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You can’t get much better than Spotify – some would even argue that it’s the patron saint of music, streaming here to rescue us all. The freemium business model has allowed users from across the world to access its extensive catalogue of songs and podcasts by simply registering their details. But is it as simple as we all think? Or is there a much bigger cost at hand?
Corporations that offer something for free always want something in return. As the most used audio streaming service in existence, boasting 356 million users, they have a staggering amount of data at their disposal.
Provide, personalize, and improve your experience with the Spotify Service.
We’re not saying that the type of data Spotify collects is bad. For years, companies of all sizes have followed our digital footprints! It’s something that we’ve all become used to. Brands like this use data to outline our behaviour patterns and target us with advertisements. However, it’s crucial that you understand the information platforms like this utilise.
But before we get started, it’s important to understand why Spotify collects data. As a business, they want to “provide, personalize, and improve your experience with the Spotify Service.”
Brands as big as Spotify have a duty to be transparent with their customers when it comes to data. To achieve this and align with legislation across the world, Spotify allows its users to download it. If users choose to do this, they will find that it is split up into 12 key areas.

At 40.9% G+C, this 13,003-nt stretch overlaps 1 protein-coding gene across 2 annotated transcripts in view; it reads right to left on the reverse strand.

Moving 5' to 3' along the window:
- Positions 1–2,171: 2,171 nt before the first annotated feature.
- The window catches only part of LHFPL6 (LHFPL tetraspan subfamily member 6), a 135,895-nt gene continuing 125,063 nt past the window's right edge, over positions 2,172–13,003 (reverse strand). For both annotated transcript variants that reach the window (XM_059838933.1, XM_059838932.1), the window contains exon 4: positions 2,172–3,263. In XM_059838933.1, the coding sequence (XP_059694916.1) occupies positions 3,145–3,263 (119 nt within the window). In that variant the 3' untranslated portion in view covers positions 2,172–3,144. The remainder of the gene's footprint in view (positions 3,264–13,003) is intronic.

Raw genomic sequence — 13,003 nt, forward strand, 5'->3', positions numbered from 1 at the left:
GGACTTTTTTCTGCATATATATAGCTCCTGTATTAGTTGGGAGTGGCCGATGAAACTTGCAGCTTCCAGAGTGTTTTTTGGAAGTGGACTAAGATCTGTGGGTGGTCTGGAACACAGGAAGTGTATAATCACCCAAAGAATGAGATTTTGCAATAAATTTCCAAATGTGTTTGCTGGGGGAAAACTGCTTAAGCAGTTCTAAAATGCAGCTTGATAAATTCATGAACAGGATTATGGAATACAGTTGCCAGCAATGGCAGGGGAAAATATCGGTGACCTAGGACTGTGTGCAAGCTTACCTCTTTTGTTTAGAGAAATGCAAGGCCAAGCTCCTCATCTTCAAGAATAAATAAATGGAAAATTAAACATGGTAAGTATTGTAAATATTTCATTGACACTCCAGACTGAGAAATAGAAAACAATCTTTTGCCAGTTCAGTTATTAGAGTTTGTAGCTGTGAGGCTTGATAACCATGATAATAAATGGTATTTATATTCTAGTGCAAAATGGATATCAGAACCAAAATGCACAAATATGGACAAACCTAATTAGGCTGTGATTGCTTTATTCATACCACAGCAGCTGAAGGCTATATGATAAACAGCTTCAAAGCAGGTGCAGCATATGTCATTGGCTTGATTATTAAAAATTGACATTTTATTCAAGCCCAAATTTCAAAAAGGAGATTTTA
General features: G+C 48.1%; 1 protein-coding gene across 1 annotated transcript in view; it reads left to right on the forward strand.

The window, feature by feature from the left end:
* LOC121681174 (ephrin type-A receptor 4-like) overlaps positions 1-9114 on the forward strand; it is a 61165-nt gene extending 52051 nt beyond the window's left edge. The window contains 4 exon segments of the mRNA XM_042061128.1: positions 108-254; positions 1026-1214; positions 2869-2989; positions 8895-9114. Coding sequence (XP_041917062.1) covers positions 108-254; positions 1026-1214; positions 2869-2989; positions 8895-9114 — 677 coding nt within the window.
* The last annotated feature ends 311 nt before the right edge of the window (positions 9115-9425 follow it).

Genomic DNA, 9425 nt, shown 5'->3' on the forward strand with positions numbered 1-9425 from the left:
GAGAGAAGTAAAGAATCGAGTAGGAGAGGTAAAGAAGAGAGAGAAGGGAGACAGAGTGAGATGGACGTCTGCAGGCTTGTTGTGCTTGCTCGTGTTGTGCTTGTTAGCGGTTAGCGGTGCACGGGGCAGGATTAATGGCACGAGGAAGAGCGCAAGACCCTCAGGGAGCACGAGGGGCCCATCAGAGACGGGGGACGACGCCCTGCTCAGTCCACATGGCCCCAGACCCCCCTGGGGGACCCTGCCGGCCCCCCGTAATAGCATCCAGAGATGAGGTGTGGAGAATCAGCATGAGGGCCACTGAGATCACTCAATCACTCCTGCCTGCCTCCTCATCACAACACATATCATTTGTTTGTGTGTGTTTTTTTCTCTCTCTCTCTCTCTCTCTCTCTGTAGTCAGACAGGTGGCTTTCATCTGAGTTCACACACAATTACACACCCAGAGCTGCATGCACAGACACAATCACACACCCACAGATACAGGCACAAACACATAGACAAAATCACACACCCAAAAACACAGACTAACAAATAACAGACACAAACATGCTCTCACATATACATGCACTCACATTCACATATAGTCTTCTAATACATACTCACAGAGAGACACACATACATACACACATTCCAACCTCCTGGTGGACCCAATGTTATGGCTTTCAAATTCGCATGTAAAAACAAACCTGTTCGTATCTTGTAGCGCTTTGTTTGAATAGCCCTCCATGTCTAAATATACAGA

Remember when we mentioned that big corporations like Spotify always want something in return? Meet Spotify Advertising. If you’re a non-premium member of the app, you will be far too familiar with this. Using the data collected above, Spotify offers brands the ability to advertise to target users with their marketing campaigns. While this is nothing new in the world of advertising, it’s important to be aware of how they do this.
Similarly, to other platforms like Facebook, advertisers can reach people based on their age, gender, and location. Spotify works with advertising partners to share data and work out your interests and preferences. They can show advertising based on your current mood and activity, just by the genre and type of music you are listening to. For example, the selection of advertising that you see when relaxing to your romance playlist will differ from the playlist that you are working out to.
Spotify Wrapped is an example of how a company can conduct in-depth surveillance of our personal behavior over a long period of time and package it as a fun feature that we want to share with others. https://t.co/lY3yZwDl48
— CNN (@CNN) December 3, 2021
Like with many applications today, hidden in the settings of the platform you can limit this. To access these, users need to log in through the desktop app and account page. These are some of the settings that users can switch off:
Over the last few years, Spotify has truly taken on a life of its own. From Spotify Wrapped outing you for listening to Taylor Swift way more than you’d ever admit to it becoming the feature that brings your entire Tinder profile together.